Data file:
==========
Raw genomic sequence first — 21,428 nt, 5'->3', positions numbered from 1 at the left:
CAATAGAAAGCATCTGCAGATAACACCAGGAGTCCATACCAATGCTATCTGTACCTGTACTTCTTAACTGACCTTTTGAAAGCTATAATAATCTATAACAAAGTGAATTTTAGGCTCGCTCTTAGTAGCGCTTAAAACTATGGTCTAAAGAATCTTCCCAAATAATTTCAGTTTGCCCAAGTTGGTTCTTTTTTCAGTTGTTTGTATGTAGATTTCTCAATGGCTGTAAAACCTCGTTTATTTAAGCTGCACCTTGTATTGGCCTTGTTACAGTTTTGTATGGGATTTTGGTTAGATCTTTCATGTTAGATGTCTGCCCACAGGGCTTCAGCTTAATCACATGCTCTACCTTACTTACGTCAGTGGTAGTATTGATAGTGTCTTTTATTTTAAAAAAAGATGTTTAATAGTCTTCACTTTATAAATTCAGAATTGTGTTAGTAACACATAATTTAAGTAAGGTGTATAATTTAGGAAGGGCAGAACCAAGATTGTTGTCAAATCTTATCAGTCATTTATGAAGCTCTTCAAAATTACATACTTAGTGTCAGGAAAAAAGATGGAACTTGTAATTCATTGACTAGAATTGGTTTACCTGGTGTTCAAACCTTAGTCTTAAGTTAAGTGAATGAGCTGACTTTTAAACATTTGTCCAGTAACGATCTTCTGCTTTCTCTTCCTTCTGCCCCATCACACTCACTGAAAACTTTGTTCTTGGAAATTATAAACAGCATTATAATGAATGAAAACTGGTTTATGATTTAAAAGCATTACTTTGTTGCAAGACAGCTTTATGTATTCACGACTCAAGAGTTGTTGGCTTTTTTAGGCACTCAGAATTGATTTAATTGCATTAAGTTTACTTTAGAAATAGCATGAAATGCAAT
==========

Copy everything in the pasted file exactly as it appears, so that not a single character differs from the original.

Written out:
Raw genomic sequence first — 21,428 nt, 5'->3', positions numbered from 1 at the left:
CAATAGAAAGCATCTGCAGATAACACCAGGAGTCCATACCAATGCTATCTGTACCTGTACTTCTTAACTGACCTTTTGAAAGCTATAATAATCTATAACAAAGTGAATTTTAGGCTCGCTCTTAGTAGCGCTTAAAACTATGGTCTAAAGAATCTTCCCAAATAATTTCAGTTTGCCCAAGTTGGTTCTTTTTTCAGTTGTTTGTATGTAGATTTCTCAATGGCTGTAAAACCTCGTTTATTTAAGCTGCACCTTGTATTGGCCTTGTTACAGTTTTGTATGGGATTTTGGTTAGATCTTTCATGTTAGATGTCTGCCCACAGGGCTTCAGCTTAATCACATGCTCTACCTTACTTACGTCAGTGGTAGTATTGATAGTGTCTTTTATTTTAAAAAAAGATGTTTAATAGTCTTCACTTTATAAATTCAGAATTGTGTTAGTAACACATAATTTAAGTAAGGTGTATAATTTAGGAAGGGCAGAACCAAGATTGTTGTCAAATCTTATCAGTCATTTATGAAGCTCTTCAAAATTACATACTTAGTGTCAGGAAAAAAGATGGAACTTGTAATTCATTGACTAGAATTGGTTTACCTGGTGTTCAAACCTTAGTCTTAAGTTAAGTGAATGAGCTGACTTTTAAACATTTGTCCAGTAACGATCTTCTGCTTTCTCTTCCTTCTGCCCCATCACACTCACTGAAAACTTTGTTCTTGGAAATTATAAACAGCATTATAATGAATGAAAACTGGTTTATGATTTAAAAGCATTACTTTGTTGCAAGACAGCTTTATGTATTCACGACTCAAGAGTTGTTGGCTTTTTTAGGCACTCAGAATTGATTTAATTGCATTAAGTTTACTTTAGAAATAGCATGAAATGCAAT